View of the exhibition in the Bergen-Belsen Memorial, April 2017

Travelling exhibition Red Triangle

Political prisoners accounted for at least half of all prisoners in the Bergen-Belsen concentration camp. They included German communists, social democrats, and civil opponents of the Nazis. Most of them came from European countries occupied by Germany – primarily Poland, the Soviet Union, France, and Belgium. All of them wore a red triangle on their clothing to indicate that they were political prisoners.

Many political prisoners died in Bergen-Belsen. After the war, the survivors campaigned for a peaceful, free, and united Europe without nationalism, racism, or antisemitism. But their legacy is in danger of being forgotten.

Using numerous documents and photos as well as example biographies, students from Leibniz Universität Hannover worked with the Memorial to develop an exhibition which provides a comprehensive overview of the range of political prisoners in Bergen-Belsen and what their living conditions were like. A large portion of the exhibition is also dedicated to the question of how the survivors were received by society in their countries of origin after 1945.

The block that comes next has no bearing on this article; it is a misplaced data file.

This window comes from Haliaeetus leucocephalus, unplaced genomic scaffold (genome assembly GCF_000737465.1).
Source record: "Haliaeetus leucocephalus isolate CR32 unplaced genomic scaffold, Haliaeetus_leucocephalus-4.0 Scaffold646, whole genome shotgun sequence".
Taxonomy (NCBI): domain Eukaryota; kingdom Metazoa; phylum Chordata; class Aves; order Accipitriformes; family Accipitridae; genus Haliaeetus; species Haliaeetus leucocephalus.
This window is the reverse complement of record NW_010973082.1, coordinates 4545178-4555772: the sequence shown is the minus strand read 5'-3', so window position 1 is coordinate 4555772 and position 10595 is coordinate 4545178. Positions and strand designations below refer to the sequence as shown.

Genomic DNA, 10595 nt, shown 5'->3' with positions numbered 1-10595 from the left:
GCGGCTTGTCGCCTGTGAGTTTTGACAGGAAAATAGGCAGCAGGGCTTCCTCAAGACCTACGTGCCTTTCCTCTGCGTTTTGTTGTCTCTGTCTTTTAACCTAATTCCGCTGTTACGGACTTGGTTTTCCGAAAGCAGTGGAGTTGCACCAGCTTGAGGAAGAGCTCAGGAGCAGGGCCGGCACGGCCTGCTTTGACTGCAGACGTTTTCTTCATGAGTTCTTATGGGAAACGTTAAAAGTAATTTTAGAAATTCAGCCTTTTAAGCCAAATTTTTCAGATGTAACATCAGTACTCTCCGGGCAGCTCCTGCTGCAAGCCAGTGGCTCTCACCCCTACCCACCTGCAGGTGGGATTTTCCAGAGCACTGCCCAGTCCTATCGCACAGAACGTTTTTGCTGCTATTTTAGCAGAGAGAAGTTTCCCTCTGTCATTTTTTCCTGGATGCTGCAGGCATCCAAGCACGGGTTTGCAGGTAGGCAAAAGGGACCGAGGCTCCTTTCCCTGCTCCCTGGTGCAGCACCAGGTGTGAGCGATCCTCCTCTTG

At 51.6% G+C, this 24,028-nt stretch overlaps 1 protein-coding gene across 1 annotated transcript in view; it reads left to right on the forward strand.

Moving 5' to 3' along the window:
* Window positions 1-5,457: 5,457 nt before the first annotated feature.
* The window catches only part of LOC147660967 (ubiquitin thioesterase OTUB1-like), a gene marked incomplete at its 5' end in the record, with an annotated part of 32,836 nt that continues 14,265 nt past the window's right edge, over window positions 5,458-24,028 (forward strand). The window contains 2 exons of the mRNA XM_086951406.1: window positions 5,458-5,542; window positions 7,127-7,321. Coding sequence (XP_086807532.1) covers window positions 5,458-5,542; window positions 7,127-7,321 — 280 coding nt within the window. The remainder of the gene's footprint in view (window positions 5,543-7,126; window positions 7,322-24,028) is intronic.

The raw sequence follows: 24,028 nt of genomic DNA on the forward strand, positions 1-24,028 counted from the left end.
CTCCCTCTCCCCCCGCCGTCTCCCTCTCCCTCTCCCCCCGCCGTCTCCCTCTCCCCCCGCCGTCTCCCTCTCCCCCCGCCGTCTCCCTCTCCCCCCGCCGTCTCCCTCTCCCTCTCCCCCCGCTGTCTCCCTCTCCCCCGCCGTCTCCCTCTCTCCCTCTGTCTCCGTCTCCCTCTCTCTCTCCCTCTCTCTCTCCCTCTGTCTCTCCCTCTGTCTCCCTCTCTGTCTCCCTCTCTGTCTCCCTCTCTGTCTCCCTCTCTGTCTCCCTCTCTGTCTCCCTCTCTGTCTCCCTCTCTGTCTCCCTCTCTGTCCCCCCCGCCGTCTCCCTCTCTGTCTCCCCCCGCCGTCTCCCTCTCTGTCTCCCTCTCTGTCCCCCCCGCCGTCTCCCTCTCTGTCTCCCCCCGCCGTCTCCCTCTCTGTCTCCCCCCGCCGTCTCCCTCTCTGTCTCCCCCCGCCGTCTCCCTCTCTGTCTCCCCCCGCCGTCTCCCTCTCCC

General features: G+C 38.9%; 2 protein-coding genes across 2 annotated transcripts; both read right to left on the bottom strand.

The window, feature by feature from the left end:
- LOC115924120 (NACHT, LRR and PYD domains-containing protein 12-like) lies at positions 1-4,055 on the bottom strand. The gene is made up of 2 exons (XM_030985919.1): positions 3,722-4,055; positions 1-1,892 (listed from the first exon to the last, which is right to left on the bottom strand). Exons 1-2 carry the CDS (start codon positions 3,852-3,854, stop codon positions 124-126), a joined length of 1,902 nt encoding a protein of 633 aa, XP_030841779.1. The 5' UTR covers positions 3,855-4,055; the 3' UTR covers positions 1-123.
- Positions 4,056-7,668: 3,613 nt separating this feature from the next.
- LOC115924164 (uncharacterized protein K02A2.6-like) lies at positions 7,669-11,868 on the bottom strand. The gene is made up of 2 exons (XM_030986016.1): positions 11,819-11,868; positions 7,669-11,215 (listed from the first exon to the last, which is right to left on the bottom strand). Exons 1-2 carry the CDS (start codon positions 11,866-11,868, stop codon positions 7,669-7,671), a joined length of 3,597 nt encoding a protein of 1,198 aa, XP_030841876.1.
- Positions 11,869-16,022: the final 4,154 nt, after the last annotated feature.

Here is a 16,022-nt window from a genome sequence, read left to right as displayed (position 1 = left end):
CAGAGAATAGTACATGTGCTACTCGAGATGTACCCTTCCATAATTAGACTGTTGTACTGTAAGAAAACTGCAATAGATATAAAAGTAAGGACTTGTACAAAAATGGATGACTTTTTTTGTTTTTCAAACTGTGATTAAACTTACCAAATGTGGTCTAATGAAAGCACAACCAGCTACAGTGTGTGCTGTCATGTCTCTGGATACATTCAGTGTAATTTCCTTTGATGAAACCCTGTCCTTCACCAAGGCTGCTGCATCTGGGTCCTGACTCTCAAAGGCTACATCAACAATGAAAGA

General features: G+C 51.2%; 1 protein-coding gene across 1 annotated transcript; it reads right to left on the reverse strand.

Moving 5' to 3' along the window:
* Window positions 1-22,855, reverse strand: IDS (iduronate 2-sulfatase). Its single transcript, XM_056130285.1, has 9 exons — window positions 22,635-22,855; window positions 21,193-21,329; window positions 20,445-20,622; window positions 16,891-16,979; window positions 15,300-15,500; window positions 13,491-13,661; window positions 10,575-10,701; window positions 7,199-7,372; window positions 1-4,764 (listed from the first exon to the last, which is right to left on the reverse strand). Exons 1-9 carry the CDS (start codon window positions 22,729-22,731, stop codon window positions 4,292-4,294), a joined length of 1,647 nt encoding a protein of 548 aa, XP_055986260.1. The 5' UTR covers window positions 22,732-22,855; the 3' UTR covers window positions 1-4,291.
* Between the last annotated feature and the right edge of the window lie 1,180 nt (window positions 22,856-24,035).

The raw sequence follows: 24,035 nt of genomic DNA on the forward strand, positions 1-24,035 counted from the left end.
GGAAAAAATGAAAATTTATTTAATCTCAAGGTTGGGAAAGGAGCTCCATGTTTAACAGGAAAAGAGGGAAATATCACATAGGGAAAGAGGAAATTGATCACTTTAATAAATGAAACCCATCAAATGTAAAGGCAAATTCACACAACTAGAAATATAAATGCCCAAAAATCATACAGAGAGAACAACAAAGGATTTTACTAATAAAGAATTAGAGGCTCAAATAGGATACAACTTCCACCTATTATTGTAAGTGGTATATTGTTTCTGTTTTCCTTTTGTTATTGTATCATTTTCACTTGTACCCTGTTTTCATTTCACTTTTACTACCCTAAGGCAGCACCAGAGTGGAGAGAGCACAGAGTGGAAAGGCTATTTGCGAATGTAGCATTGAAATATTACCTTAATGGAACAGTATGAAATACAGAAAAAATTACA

The exhibition can be viewed daily from 10 a.m. to 6 p.m. in the Forum of the Bergen-Belsen Memorial until 20 August 2017. It can then be loaned to other institutions. The exhibition consists of 15 panels (each 1 metre wide and 1.80 metres high), some of which are connected, as well as one quadratic stele with biographies (sides are 1 metre wide, height is 1.80 metres) and two display cases.